In the environmental world, it’s characterized as the classic battle: Should wild areas be preserved for their intrinsic qualities or conserved for their resources? In other words, should nature be used for “the greatest good for the greatest number of people for the longest time,” as nineteenth-century progressive environmentalist Gifford Pinchot put it; or should the wilderness be protected and revered without human intrusions, a view espoused by romantic environmentalist John Muir?
Today, with a burgeoning population encroaching on our remaining wild areas and economic help scarce, many would say that Pinchot’s beliefs are more realistic for the modern world. In fact, there are even those, such as Peter Kareiva, The Nature Conservancy’s chief scientist, who would take Pinchot’s notion a step further: Natural areas must be managed to benefit humans, if they are to survive at all.
This summer — like almost every summer for the past decade or so — was rife with headlines about people being assaulted by wild animals. “Seven teens attacked by grizzly in Alaska’s Talkeetna Mountains,” read a headline in the Anchorage Daily News on July 25, 2011. And, “Two teenagers have life-threatening injuries after being mauled by a grizzly bear while on a survival skills course in the Alaskan wilderness,” the first line of a Guardian feature informed us.
The italics on the words “mountains” and “wilderness” above, however, are mine. I think it noteworthy where these events took place. Against our ever-increasing penchant for developing remote areas and fragmenting wildlife corridors, the world’s largest predators have been squeezed onto smaller and smaller pockets, with nowhere to go but the mountains and the wilderness. Today, grizzlies, wolves, tigers and lions are having trouble finding room to be grizzlies, wolves, tigers and lions. And, without them, our planet is in big trouble.
While I welcome winter along with all the other skiers and outdoor aficionados here in Colorado, by the end of February I’m ready for a surf and sand break. But cramming onto a crowded beach towel-by-cooler with hundreds of other sunseekers is not my vision of restoring my winter-weary spirit.
When you’re a beach lover and a nature lover, the quest becomes to find those pristine stretches of sand that make you feel you’ve discovered a place where time stops; where the rhythm of sea on shore is the primary sound; where the sun’s slow slide behind the horizon is the only marker of day melding into night. A place like, say, Bai Kem Beach on Phu Quoc, one of 105 islands that comprise this idyllic Vietnamese archipelago in the Gulf of Thailand. Picture a soft, white sugar-sand beach, fringed with slender palms. Phuket, half a century ago. No people. Just total, unspoiled beauty.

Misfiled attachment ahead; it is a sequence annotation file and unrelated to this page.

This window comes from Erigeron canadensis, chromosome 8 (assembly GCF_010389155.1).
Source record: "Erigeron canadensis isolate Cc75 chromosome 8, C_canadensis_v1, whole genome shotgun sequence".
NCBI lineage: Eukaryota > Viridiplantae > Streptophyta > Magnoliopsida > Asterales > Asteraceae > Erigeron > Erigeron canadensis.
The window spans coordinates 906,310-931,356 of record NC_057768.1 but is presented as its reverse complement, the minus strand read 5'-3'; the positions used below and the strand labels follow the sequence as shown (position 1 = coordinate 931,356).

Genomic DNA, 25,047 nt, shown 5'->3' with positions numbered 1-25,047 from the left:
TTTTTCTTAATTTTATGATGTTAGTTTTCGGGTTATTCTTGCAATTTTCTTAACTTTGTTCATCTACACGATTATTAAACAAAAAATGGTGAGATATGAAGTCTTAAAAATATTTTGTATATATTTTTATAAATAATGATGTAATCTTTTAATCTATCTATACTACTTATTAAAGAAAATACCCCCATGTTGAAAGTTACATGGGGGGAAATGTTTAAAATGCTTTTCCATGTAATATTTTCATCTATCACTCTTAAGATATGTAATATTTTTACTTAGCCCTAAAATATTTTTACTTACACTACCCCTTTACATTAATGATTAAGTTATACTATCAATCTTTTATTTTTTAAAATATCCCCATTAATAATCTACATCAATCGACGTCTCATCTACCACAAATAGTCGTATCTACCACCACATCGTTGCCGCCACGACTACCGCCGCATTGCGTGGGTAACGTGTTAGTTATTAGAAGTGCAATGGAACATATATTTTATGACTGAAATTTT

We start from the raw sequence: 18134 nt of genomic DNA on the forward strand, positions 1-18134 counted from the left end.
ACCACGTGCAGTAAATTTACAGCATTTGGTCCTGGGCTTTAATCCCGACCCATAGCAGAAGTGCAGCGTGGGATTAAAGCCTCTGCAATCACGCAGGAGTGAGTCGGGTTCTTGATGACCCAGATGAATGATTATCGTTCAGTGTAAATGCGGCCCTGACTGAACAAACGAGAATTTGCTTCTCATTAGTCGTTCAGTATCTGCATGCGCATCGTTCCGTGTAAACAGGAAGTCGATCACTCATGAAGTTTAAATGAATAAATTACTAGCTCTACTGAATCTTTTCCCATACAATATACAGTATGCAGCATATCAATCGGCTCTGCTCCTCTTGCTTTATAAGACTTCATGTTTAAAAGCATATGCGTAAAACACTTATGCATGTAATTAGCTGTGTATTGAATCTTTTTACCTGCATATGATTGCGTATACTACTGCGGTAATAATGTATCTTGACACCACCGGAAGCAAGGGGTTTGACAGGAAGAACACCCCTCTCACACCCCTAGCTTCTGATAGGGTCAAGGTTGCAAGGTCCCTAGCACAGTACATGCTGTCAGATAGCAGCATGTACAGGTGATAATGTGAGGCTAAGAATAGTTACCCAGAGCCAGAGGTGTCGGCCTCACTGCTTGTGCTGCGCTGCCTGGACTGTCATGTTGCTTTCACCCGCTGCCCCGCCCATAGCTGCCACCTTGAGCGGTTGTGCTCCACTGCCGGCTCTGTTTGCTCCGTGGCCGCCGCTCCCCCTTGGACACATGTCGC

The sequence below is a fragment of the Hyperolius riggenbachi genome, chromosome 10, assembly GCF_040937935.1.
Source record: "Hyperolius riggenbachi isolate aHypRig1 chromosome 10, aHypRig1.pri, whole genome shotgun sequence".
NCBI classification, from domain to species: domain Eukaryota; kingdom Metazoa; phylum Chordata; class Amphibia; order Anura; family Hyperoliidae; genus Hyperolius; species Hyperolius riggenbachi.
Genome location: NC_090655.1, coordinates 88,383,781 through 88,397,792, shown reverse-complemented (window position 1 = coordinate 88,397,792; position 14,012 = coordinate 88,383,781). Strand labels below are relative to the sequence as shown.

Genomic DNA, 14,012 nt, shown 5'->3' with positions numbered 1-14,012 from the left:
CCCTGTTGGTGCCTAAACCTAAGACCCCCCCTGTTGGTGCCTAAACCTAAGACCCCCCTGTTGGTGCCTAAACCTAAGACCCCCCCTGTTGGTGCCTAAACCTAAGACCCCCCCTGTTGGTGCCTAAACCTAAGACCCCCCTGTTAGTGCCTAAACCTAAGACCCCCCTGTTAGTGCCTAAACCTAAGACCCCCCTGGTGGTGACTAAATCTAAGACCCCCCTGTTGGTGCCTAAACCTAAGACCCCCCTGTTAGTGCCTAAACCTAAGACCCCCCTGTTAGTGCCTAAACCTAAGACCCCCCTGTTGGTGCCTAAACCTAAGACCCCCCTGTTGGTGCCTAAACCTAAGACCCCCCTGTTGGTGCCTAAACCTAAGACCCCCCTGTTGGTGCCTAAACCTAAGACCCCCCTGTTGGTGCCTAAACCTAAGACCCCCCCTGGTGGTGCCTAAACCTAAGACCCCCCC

I spent part of the holidays in Los Angeles this year, surrounded by a sea of asphalt and traffic sprawling for hundreds of square miles. Shuttling between relatives and friends on the maze of 14-lane freeways, I soon felt spiritually exhausted by the visual din of billboards, power lines, parking lots, storefronts, neon signs and cars blowing past at 80 mph.
The Hoh Rainforest, Olympic National Park in northwest Washington
In the first part of this two-part blog series, Wendy Worrall Redal explored our vanishing quiet places and what that loss could mean for us. Now she shares the secrets of some of Earth’s most tranquil spots.
In this two-part blog series, Wendy Worrall Redal explores our vanishing quiet places and what that loss could mean for us.
It usually starts with one plastic water bottle or one beer can, casually tossed aside, just visible in the underbrush off the side of the trail where I’m walking. My thoughts are soon torn away from nature and “What a beautiful place this is,” to “What an eyesore; what the heck was that person thinking?” And then, all of a sudden, what just a moment ago looked to me like a pristine wilderness transforms into a one-item garbage dump. All I can focus on is that one rusty can or bent bottle.
Credit: Wendy Worrall Redal
I can still feel the Arctic air, sharp and clean. I can see the late-afternoon sunset, a glowing band of gold, then scarlet, then deep rose, lingering on the horizon. I can hear the yip of the sled dogs, avid to dash across the snow. But what remains most vivid in my memories of the past week is the image of my daughter’s face, nose to nose with an enormous polar bear.
I won’t have a computer, an iPod or even a cell phone on my nature trip. So don’t e-mail, voicemail, Facebook or even try to call me. Don’t even phone me on a landline. I can’t be reached. When I travel, I purposely sever all lines of communication with my everyday life. I think you should, too. Because when you don’t, I get annoyed.
“After” photo: ship is gone; more highlights (see the “Before” photo below). ©Candice Gaukel Andrews
It looked perfect through the lens. I had the shot all lined up: blue mountain in the background, a rocky trail winding through the middle, and wildflowers in the foreground that made up two-thirds of the composition. I rotated the polarizing filter just enough so that I had a bright blue sky. Click.